OpinionMore 'dark money' will influence politics in Michigan if Snyder doesn't veto
The Environment ReportGo lake trout! Native fish overcome seemingly ‘insurmountable’ challenges in Lake Huron
Politics & GovernmentIn his farewell speech Bing says, 'I will remain involved in Detroit's transformation'
Podcasts & RSS Feeds
Most Active Stories
- Former Detroit broadcaster was inspiration for 'Ron Burgundy'
- Muskegon is home to America's tallest, singing Christmas tree
- Pressure builds on Michigan Football as Athletic Department's budget grows
- Why this 20 year old is getting a mastectomy, and why she's not alone
- Michigan Republican party fails to address Dave Agema's bigotry and hatred
Fri December 2, 2011
In this morning's news...
"Detroit needs to be run by Detroiters"
That's what Mayor Bing tweeted last night prior to his press conference with members of city council and other Detroit leaders. It was a show of unity against the threat of an impending state review of city finances.
The tweet continued, "We know what needs to be done and we are ready to do it."
Mayor Bing and leaders were reacting to what Mayor Bing said was Governor Snyder's intent to launch a 30-day review of the city's finances this week (Snyder said those claims are inaccurate).
Bing is proposing layoffs and steep cuts to the city's budget. He and members of the city council have been battling over the cuts.
Michigan Radio's Sarah Cwiek reported on the press conference last night:
Bing says it would be helpful if the state offered feedback on some of the city’s proposals, and was more clear about its expectations.
“I would appreciate if the state would come back and say what they don’t like about our plan, or what they do like, or can they enhance it,” Bing says. “I think they’ve got to be a party to this.”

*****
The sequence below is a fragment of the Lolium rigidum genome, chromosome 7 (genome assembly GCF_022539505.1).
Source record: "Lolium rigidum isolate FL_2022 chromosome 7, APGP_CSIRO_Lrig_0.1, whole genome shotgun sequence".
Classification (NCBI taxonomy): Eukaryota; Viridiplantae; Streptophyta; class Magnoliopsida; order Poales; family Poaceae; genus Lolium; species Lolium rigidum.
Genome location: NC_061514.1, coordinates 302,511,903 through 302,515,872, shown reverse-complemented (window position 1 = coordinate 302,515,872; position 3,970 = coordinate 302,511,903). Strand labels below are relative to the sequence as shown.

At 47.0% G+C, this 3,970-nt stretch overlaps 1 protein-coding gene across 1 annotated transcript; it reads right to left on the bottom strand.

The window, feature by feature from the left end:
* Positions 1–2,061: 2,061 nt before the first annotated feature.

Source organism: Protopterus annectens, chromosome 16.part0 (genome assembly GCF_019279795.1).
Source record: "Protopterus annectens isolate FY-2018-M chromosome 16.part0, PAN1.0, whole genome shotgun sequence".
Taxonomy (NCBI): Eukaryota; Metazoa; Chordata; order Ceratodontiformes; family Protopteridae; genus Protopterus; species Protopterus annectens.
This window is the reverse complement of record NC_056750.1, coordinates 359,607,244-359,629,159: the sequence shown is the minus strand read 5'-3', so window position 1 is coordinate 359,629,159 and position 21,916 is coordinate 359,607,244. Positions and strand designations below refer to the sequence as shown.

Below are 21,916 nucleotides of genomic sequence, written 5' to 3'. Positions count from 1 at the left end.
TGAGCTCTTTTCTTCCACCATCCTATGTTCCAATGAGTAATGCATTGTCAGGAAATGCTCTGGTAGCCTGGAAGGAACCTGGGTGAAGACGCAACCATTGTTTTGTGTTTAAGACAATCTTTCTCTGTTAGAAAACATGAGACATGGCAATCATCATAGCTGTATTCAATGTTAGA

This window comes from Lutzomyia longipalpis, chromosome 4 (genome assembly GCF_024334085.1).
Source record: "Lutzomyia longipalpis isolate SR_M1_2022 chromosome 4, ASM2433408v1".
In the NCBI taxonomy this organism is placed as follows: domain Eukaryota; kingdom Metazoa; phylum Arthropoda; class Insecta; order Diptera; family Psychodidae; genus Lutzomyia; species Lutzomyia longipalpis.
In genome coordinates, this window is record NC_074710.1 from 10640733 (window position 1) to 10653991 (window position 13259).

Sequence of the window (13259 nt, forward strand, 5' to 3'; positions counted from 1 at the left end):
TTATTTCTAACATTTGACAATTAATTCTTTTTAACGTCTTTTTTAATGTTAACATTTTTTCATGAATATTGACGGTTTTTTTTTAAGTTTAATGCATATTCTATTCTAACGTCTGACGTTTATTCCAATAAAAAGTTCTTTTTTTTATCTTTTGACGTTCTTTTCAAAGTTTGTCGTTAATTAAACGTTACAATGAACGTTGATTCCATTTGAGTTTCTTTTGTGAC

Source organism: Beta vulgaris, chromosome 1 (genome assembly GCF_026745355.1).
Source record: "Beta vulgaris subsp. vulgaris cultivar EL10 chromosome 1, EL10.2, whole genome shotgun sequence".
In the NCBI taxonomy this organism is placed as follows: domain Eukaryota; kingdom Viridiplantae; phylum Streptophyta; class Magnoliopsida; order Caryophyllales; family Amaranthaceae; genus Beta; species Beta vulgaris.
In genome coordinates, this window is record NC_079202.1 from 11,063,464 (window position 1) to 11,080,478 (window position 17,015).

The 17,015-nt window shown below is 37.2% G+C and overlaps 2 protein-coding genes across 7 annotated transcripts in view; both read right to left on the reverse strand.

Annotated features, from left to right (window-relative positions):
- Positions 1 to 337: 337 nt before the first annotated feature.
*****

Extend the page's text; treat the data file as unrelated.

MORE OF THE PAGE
Bing also repeated calls for the state to pay Detroit $220 million it owes from a 1998 revenue sharing agreement. Governor Snyder and Republicans in the state legislature have been cool to the idea.
Conyers asks U.S. Attorney General for review of Michigan's EM law
The threat of an emergency manager in Detroit led to a call for a review of Michigan's emergency manager law from U.S. Congressman John Conyers (D-Detroit). Conyers is asking U.S. Attorney General Eric Holder to review the law.
The emergency manager law allows a state-appointed official to strip local officials of their power and to dissolve union contracts.
Jonathan Oosting of MLive.com reported on the request from Conyers:
Conyers asked Holder to consider two separate constitutional issues: Whether the law violates the Contract Clause by allowing EM's to terminate collective bargaining rights and whether is violates Article 4, Section 4 that provides for a republican form of government.
"The Supreme Court has previously held that this clause guarantees the people the right to a democratically elected form of government," he wrote. "It goes without saying that appointing an unelected manager in place of an elected mayor, city council and other public officials would be totally anithetical to the concept of democracy."
Faculty at CMU close to a new contract
After a long battle over a new contract that included a strike on the first day of classes, Central Michigan University says it has has a tentative agreement on a new three-year contract with the CMU Faculty Association. The Associated Press reports "the deal with the CMU Faculty Association was reached after a 14-hour negotiating session facilitated by a county judge. Details of the tentative agreement weren't released pending ratification."